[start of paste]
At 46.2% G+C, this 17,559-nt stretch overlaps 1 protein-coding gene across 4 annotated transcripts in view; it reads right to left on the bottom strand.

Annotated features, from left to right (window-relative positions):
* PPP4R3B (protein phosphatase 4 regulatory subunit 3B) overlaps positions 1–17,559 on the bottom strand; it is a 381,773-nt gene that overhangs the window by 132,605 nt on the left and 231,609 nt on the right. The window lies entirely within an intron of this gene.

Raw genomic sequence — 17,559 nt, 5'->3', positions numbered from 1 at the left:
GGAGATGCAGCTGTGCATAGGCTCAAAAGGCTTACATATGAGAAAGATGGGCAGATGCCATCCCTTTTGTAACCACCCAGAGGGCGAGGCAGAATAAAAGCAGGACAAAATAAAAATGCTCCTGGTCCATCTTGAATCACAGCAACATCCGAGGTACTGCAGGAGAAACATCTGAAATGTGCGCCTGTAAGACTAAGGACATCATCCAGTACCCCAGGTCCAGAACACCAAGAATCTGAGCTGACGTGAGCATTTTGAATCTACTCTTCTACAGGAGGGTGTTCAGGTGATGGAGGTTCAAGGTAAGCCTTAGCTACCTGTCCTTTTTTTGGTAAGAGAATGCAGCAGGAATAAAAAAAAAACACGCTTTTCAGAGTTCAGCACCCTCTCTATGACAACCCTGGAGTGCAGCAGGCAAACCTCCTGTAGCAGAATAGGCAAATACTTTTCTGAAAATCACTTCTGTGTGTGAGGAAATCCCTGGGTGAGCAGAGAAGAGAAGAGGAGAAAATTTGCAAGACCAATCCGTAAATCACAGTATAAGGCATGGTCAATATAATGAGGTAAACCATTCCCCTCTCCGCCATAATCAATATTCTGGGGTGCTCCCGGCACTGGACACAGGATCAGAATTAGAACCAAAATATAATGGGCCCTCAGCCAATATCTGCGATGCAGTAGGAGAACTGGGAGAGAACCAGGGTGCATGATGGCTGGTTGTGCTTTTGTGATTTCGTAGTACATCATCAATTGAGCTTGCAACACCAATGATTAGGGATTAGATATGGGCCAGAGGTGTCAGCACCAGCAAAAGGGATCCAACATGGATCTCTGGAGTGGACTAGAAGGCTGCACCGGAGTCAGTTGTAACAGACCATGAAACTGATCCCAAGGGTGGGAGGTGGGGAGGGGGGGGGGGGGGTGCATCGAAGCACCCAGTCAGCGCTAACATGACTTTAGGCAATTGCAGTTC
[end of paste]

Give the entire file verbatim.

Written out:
At 46.2% G+C, this 17,559-nt stretch overlaps 1 protein-coding gene across 4 annotated transcripts in view; it reads right to left on the bottom strand.

Annotated features, from left to right (window-relative positions):
* PPP4R3B (protein phosphatase 4 regulatory subunit 3B) overlaps positions 1–17,559 on the bottom strand; it is a 381,773-nt gene that overhangs the window by 132,605 nt on the left and 231,609 nt on the right. The window lies entirely within an intron of this gene.

Raw genomic sequence — 17,559 nt, 5'->3', positions numbered from 1 at the left:
GGAGATGCAGCTGTGCATAGGCTCAAAAGGCTTACATATGAGAAAGATGGGCAGATGCCATCCCTTTTGTAACCACCCAGAGGGCGAGGCAGAATAAAAGCAGGACAAAATAAAAATGCTCCTGGTCCATCTTGAATCACAGCAACATCCGAGGTACTGCAGGAGAAACATCTGAAATGTGCGCCTGTAAGACTAAGGACATCATCCAGTACCCCAGGTCCAGAACACCAAGAATCTGAGCTGACGTGAGCATTTTGAATCTACTCTTCTACAGGAGGGTGTTCAGGTGATGGAGGTTCAAGGTAAGCCTTAGCTACCTGTCCTTTTTTTGGTAAGAGAATGCAGCAGGAATAAAAAAAAAACACGCTTTTCAGAGTTCAGCACCCTCTCTATGACAACCCTGGAGTGCAGCAGGCAAACCTCCTGTAGCAGAATAGGCAAATACTTTTCTGAAAATCACTTCTGTGTGTGAGGAAATCCCTGGGTGAGCAGAGAAGAGAAGAGGAGAAAATTTGCAAGACCAATCCGTAAATCACAGTATAAGGCATGGTCAATATAATGAGGTAAACCATTCCCCTCTCCGCCATAATCAATATTCTGGGGTGCTCCCGGCACTGGACACAGGATCAGAATTAGAACCAAAATATAATGGGCCCTCAGCCAATATCTGCGATGCAGTAGGAGAACTGGGAGAGAACCAGGGTGCATGATGGCTGGTTGTGCTTTTGTGATTTCGTAGTACATCATCAATTGAGCTTGCAACACCAATGATTAGGGATTAGATATGGGCCAGAGGTGTCAGCACCAGCAAAAGGGATCCAACATGGATCTCTGGAGTGGACTAGAAGGCTGCACCGGAGTCAGTTGTAACAGACCATGAAACTGATCCCAAGGGTGGGAGGTGGGGAGGGGGGGGGGGGGGTGCATCGAAGCACCCAGTCAGCGCTAACATGACTTTAGGCAATTGCAGTTC